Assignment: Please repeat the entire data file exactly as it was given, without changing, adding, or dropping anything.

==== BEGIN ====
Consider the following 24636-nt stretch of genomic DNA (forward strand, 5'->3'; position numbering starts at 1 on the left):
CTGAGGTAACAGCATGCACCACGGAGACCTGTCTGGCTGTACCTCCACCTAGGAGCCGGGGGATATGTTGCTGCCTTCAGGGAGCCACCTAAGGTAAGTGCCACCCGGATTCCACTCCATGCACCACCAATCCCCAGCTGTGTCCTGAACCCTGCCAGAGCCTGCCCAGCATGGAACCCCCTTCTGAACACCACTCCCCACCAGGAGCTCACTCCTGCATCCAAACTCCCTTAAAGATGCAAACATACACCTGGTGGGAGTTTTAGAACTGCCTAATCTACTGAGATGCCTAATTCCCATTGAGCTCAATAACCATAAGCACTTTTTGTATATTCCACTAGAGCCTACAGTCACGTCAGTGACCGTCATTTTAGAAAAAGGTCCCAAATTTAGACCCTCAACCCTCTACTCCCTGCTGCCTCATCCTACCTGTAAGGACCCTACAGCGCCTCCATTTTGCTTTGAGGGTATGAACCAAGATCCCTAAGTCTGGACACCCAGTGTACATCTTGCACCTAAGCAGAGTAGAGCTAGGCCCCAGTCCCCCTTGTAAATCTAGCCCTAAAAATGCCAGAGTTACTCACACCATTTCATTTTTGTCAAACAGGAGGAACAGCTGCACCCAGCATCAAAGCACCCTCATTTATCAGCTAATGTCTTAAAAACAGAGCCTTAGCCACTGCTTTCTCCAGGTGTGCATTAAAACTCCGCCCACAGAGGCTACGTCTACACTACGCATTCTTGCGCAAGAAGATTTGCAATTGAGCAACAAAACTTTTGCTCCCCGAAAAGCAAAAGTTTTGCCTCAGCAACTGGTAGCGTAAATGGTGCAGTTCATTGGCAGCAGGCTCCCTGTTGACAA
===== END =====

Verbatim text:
Consider the following 24636-nt stretch of genomic DNA (forward strand, 5'->3'; position numbering starts at 1 on the left):
CTGAGGTAACAGCATGCACCACGGAGACCTGTCTGGCTGTACCTCCACCTAGGAGCCGGGGGATATGTTGCTGCCTTCAGGGAGCCACCTAAGGTAAGTGCCACCCGGATTCCACTCCATGCACCACCAATCCCCAGCTGTGTCCTGAACCCTGCCAGAGCCTGCCCAGCATGGAACCCCCTTCTGAACACCACTCCCCACCAGGAGCTCACTCCTGCATCCAAACTCCCTTAAAGATGCAAACATACACCTGGTGGGAGTTTTAGAACTGCCTAATCTACTGAGATGCCTAATTCCCATTGAGCTCAATAACCATAAGCACTTTTTGTATATTCCACTAGAGCCTACAGTCACGTCAGTGACCGTCATTTTAGAAAAAGGTCCCAAATTTAGACCCTCAACCCTCTACTCCCTGCTGCCTCATCCTACCTGTAAGGACCCTACAGCGCCTCCATTTTGCTTTGAGGGTATGAACCAAGATCCCTAAGTCTGGACACCCAGTGTACATCTTGCACCTAAGCAGAGTAGAGCTAGGCCCCAGTCCCCCTTGTAAATCTAGCCCTAAAAATGCCAGAGTTACTCACACCATTTCATTTTTGTCAAACAGGAGGAACAGCTGCACCCAGCATCAAAGCACCCTCATTTATCAGCTAATGTCTTAAAAACAGAGCCTTAGCCACTGCTTTCTCCAGGTGTGCATTAAAACTCCGCCCACAGAGGCTACGTCTACACTACGCATTCTTGCGCAAGAAGATTTGCAATTGAGCAACAAAACTTTTGCTCCCCGAAAAGCAAAAGTTTTGCCTCAGCAACTGGTAGCGTAAATGGTGCAGTTCATTGGCAGCAGGCTCCCTGTTGACAA